Surely the impact of that is going to far outlive Sarah Palin, who unfortunately had no chance because she had to live in John McCain’s shadow — the guy who handed the game over to Obama with his “there’s no reason to fear an Obama presidency.”
I love it! LOL.
Suspect? Where’ve you been?
Palin hacking case: David Kernell found guilty
From the Associated Press:
The 22-year-old son of a Democratic Tennessee lawmaker has been convicted on two charges in the hacking of Sarah Palin’s e-mail account while she campaigned on the Republican presidential ticket in 2008.
The federal court jury reached its verdict Friday against David Kernell after four days of deliberation. He was found guilty of obstruction of justice and unauthorized access to a computer, but was acquitted on a charge of wire fraud.
The jury was deadlocked on a charge of identify theft. Prosecutors reserve the right to have a new trial on that charge. The charge of obstructing an investigation has a maximum 20-year prison sentence.
“argued he was not aware of any pending investigation when he deleted information from his computer related to the hacking of Palin’s account.”
He admitted right there that he ‘had’ the information from hacking. Did you miss that part?
Davey, don't drop the soap.
You mean there are people out there who don’t purge their computers compulsively?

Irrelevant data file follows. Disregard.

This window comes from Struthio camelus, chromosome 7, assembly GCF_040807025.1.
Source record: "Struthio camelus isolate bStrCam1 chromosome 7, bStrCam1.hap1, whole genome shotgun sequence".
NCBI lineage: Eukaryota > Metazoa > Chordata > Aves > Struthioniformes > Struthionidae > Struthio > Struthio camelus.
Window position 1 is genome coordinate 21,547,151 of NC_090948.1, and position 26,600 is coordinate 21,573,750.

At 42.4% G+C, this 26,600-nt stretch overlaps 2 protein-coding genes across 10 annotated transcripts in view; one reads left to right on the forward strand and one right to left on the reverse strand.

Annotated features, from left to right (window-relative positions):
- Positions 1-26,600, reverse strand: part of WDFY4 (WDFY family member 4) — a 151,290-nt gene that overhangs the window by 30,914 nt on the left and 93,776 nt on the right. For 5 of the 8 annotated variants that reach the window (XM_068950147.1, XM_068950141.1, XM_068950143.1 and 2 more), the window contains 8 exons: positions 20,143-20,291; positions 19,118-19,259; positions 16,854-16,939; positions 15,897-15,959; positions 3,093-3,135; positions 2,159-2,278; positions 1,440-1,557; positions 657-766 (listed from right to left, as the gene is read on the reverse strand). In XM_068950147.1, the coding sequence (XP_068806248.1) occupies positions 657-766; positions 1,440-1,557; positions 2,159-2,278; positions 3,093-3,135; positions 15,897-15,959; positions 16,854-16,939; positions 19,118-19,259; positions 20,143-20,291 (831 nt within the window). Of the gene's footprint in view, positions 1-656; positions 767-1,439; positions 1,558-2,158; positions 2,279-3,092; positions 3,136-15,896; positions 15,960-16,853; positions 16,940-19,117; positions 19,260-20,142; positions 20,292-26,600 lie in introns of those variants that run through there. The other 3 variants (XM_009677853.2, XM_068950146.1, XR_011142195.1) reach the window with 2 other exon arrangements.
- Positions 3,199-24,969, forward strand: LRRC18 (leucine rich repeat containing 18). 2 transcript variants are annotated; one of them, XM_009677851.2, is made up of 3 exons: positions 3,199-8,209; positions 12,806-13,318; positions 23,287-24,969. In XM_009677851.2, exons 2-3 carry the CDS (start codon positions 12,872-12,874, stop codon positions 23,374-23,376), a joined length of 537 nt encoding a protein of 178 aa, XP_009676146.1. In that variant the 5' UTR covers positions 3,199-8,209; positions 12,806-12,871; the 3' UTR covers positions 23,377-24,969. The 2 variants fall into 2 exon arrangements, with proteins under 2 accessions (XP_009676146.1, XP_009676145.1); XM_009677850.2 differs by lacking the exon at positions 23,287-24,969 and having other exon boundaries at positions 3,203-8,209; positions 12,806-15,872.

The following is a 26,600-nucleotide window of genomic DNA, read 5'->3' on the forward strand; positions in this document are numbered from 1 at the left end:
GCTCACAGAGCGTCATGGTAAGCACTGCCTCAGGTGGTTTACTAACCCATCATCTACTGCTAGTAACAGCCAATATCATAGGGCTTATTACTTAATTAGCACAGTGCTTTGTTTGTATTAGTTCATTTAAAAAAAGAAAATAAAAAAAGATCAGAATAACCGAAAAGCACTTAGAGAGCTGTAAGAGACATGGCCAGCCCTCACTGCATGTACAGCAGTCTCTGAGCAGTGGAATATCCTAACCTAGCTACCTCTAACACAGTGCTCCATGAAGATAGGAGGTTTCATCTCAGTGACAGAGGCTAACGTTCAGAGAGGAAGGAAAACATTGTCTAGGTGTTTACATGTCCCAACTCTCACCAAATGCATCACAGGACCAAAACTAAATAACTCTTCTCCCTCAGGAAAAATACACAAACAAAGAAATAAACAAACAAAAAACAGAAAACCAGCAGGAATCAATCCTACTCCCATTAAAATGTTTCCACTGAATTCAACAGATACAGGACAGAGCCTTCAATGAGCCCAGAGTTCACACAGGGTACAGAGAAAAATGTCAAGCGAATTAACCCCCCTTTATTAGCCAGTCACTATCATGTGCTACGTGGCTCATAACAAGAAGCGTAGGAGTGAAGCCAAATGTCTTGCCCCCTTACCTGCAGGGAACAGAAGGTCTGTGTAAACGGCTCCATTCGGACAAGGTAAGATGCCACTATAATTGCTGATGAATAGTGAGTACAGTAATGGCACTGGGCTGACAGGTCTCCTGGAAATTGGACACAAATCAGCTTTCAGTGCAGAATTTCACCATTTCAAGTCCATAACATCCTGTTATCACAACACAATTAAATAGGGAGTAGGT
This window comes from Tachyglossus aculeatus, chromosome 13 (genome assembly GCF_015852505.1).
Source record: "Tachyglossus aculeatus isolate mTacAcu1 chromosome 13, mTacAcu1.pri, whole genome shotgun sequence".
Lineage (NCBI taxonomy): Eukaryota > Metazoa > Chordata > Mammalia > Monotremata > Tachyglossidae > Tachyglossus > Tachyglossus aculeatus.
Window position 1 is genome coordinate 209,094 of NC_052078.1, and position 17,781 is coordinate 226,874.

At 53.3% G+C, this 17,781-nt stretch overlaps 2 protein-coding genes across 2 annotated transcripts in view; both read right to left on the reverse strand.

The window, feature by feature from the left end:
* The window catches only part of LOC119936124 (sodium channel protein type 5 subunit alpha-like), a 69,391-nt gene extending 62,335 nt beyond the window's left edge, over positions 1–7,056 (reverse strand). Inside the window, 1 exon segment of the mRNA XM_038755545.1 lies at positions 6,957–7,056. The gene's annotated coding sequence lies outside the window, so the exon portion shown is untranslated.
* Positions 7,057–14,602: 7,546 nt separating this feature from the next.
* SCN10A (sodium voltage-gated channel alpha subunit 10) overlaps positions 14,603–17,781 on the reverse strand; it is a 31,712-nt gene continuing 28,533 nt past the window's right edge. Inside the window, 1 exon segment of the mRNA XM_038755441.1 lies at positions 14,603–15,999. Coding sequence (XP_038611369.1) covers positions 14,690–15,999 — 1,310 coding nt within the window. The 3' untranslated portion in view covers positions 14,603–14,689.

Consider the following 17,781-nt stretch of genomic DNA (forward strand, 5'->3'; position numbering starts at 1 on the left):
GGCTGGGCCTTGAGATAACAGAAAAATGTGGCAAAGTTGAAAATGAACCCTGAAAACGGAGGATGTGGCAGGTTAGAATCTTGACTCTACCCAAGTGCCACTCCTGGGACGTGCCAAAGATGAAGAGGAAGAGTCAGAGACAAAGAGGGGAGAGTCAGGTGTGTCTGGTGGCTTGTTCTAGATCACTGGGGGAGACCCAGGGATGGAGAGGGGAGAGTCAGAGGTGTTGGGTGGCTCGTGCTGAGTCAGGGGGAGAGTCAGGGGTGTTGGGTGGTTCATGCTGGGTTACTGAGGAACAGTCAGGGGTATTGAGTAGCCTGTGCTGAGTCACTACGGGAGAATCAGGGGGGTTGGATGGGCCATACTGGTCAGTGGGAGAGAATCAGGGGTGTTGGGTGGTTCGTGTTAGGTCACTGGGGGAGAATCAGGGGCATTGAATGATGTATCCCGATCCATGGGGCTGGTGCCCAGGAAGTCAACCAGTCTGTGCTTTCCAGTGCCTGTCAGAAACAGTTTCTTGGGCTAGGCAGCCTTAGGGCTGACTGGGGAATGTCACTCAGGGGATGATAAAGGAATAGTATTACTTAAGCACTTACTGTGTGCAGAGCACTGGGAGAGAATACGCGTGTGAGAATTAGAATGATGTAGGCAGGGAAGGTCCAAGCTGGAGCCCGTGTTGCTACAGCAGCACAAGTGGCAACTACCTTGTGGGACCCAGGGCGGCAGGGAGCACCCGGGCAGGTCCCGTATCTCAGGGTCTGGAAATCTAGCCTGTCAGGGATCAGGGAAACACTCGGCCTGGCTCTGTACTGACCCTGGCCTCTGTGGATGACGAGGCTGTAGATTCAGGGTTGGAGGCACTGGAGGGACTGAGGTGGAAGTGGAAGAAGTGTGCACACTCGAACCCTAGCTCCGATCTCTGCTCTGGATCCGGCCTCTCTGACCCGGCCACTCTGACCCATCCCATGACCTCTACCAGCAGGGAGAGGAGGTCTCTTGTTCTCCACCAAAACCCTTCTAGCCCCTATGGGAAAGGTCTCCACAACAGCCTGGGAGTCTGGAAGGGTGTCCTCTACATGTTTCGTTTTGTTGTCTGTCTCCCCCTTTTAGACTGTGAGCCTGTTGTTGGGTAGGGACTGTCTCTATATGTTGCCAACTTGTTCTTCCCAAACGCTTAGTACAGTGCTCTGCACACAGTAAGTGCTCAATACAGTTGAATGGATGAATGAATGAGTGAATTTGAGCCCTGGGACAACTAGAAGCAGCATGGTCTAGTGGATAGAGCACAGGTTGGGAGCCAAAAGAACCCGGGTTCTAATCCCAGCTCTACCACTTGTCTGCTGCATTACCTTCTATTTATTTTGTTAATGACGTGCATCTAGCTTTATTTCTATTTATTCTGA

“sorry, not clearing everything for a specific reason, just a habit - there are hackers out there, you know...”
I have always hated the old “if you have nothing to hide” line, it for some reason makes me all the more inclined to keep little around and stonewall or firewall everything - which to some makes them more determined to know what it is ... (it also makes it hard for me to find my chicken pot pie recipes, sometimes, but oh well...)
I agree, demanding that a crook keep records of his actions is tantamount to taking the fifth amendment away, I was sure that there had been rulings to this effect at some point, but don’t have time to research it. The fact that trying to ruin someone’s life is a misdemeanor, but “obstructing justice” by sweeping your tracks is a felony belies my assumption.
Meanwhile, having nothing to hide that I know of (ex post facto laws against posting or thinking on conservative fora not withstanding) I will continue to delete my history upon exiting - perhaps the judge doesn’t realize this is a setting on most browsers - and cleaning my hard drive on a regular basis.